Notes on setting up a FreeBSD home server

Posted 2018-09-17

A few months ago, I purchased a beefy second-hand tower to act as a home server. I was looking to bring some of the services that I was previously outsourcing into a single location, and to expand my familiarity with networking and systems administration. Specifically, I wanted to:

My initial solution was to install a free version of VMWare ESXi as a hypervisor and create several virtual machines. It was actually quite easy to get ESXi up and running and start creating VMs. For the past several months, my home network has been completely routed through the server (it has dual Ethernet, so I’m using pfSense in a VM as my firewall/NAT/DHCP/etc), and I’ve spun up several VMs (mostly Ubuntu) for things like Gitlab and Minecraft.

However, there are a few things that I don’t quite like. I did have an incident following a power outage after my free trial of ESXi had expired but before I inputted my free license key in the UI. This resulted in my pfSense VM not auto-booting and due to some poor configuration on my part, I was unable to access the ESXi web UI to enter the license key without resetting the network settings through the ESXi console. This brings me to my second gripe: the ESXi web UI is very buggy and overall pretty awful to use. Certain pages have to be reloaded to work properly, dialogs are randomly empty, etc. Thirdly, I’ve found myself creating a “general purpose” VM that I can SSH into remotely. While there’s nothing explicitly wrong with this, it just doesn’t feel quite right to me to have a general purpose server that is completely parallel to my other server VMs.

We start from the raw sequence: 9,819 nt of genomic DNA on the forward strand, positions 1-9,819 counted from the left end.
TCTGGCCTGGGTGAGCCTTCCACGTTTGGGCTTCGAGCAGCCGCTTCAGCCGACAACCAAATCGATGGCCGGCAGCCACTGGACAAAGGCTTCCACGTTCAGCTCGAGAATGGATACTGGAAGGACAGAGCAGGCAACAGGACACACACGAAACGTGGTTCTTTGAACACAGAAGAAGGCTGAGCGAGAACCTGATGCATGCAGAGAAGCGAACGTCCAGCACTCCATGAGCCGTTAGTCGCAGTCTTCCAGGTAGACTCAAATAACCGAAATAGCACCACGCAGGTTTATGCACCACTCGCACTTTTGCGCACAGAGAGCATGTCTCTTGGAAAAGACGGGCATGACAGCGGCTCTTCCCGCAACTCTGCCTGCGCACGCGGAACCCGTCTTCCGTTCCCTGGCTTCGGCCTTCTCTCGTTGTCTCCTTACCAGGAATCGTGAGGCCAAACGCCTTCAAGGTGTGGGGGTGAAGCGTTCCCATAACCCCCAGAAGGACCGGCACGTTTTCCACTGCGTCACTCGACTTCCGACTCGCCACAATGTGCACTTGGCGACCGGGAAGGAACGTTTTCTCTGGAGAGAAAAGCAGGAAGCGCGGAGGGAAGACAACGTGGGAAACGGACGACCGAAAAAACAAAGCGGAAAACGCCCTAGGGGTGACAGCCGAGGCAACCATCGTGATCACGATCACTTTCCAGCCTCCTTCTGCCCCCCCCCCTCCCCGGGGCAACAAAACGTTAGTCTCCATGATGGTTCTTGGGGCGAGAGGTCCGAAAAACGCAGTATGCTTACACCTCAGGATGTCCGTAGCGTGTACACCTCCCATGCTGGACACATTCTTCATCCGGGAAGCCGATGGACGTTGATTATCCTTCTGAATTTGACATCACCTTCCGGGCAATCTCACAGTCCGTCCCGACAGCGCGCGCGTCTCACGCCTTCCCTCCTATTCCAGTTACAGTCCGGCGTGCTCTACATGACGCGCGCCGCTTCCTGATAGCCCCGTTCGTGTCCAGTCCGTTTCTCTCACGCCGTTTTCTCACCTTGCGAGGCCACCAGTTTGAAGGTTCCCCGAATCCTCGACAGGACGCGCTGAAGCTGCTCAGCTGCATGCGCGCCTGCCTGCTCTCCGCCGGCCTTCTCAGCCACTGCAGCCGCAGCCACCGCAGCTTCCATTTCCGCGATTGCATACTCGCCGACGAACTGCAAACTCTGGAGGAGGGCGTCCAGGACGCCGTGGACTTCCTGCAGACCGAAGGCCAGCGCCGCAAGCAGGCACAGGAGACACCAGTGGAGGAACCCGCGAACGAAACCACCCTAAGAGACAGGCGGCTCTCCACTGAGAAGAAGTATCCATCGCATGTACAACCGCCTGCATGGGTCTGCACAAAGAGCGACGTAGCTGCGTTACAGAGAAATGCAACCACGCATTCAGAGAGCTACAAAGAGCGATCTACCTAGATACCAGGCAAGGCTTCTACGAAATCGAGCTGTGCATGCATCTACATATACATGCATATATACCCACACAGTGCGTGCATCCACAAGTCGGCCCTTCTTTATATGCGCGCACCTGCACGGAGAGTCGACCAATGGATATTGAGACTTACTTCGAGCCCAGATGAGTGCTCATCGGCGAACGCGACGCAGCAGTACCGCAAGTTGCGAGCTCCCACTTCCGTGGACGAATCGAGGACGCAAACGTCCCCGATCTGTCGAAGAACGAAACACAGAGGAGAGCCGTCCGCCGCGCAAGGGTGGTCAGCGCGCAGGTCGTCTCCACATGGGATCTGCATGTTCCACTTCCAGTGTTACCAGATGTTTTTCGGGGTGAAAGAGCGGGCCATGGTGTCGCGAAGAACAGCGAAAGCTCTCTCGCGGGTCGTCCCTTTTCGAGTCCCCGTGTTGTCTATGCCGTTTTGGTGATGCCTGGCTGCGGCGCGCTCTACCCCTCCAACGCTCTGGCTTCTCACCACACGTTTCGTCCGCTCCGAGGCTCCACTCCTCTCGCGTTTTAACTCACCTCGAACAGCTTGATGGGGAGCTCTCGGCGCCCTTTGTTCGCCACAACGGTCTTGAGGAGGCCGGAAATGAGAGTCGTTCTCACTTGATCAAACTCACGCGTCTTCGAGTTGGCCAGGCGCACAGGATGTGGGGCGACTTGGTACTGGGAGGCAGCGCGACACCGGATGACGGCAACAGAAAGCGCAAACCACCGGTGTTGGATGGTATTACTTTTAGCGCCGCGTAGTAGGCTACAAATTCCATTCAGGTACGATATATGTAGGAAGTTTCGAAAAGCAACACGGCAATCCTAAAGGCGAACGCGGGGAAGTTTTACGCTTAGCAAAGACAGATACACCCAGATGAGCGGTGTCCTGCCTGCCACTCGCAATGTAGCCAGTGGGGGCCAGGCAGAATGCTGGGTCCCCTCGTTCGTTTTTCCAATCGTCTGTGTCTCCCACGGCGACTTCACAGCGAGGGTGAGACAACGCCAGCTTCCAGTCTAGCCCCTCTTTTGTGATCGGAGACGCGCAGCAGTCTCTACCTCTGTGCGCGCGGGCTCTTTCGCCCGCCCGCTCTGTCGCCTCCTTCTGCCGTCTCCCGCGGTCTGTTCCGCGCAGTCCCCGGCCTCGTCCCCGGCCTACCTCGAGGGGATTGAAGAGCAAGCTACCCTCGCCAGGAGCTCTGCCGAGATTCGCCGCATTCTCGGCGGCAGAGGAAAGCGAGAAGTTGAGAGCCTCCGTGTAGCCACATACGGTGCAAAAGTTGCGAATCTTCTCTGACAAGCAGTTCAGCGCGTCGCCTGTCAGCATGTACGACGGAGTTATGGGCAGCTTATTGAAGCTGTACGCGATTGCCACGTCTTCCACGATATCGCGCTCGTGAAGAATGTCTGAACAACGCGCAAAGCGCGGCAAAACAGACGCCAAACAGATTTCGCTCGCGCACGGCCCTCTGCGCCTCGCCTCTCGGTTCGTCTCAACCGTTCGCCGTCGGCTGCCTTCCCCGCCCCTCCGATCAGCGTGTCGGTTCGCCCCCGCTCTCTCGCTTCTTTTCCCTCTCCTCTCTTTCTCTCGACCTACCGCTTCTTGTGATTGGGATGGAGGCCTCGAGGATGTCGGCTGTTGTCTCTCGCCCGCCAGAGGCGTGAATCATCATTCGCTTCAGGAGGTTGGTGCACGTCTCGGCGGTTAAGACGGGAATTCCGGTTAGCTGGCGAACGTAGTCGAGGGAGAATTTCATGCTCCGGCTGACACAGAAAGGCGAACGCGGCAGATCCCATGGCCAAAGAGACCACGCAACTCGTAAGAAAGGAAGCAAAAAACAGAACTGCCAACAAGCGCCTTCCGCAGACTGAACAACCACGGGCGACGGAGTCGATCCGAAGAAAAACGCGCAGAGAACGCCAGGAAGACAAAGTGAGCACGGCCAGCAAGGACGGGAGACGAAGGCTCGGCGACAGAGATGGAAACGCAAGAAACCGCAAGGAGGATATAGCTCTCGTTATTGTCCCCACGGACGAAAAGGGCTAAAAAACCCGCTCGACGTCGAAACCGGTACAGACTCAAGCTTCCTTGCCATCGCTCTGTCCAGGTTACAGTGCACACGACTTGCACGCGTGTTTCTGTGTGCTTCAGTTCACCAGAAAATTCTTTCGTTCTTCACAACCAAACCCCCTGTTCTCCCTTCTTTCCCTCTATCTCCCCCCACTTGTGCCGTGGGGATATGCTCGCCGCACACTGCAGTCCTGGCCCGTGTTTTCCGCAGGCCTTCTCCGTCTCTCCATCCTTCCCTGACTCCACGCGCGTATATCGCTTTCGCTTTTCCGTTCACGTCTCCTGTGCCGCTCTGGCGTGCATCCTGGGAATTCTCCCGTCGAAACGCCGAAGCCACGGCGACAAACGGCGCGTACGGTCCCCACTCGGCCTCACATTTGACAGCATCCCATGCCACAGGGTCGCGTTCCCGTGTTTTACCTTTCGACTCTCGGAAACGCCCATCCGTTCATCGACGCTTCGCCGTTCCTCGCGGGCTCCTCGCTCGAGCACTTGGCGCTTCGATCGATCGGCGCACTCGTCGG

As a result of these shortcomings and learnings, I have decided to embark upon a journey towards further simplification and reliability. I’ll be replacing ESXi with FreeBSD, a rock-solid operating system. Rather than running a utility VM, I’ll simply have the FreeBSD system on the server itself as a “base of operations.”

I plan to learn more about and use several tools during this process. Currently, I only have one 2 TB drive installed. I plan to add a second one and use zfs to create a mirrored vdev pool for redundancy. This will make me feel a lot better about using my server as a backup destination. Of course, this in itself is not a complete backup solution, but it’s a significant step forward from just relying on a single disk. Rather than running pfSense in a VM, I plan to just use the ISC DHCP server from the ports collection and use the built-in pf firewall to accomplish just about everything I was using pfSense for. I’ll likely also end up running a BIND DNS server for a few local network things.

I am still learning about jails in FreeBSD, but I think they could replace a few of the VMs I have currently, such as the Minecraft and GitLab servers. I plan to use bhyve to run things like Windows VMs for pen testing that jails are clearly not suited for.

I’ve used FreeBSD as my desktop OS in the past, and really love how it feels compared with GNU/Linux. Everything just seems more straightforward, and I was surprised to find that things like graphics drivers Just Work™ under FreeBSD where they require a lot of ugly finagling under Linux. I’m quite looking forward to using FreeBSD more often frequently, and gaining more depth in some of its great tools like jails and pf.

To start making the transition (which might be a little painful), I’ve installed a fresh copy of FreeBSD 11.2 on a currently-unused machine to start poking around with zfs configurations, jails, and bhyve. This will give me the foundation I need to effectively set up my top-level environment and hopefully get it mostly right the first time. Incidentally, I’m also about half way through reading The Book of PF from No Starch Press, which will no doubt be helpful in my transition from pfSense to pure pf.

I intend to update this page with notes as I continue on my FreeBSD journey. Stay tuned!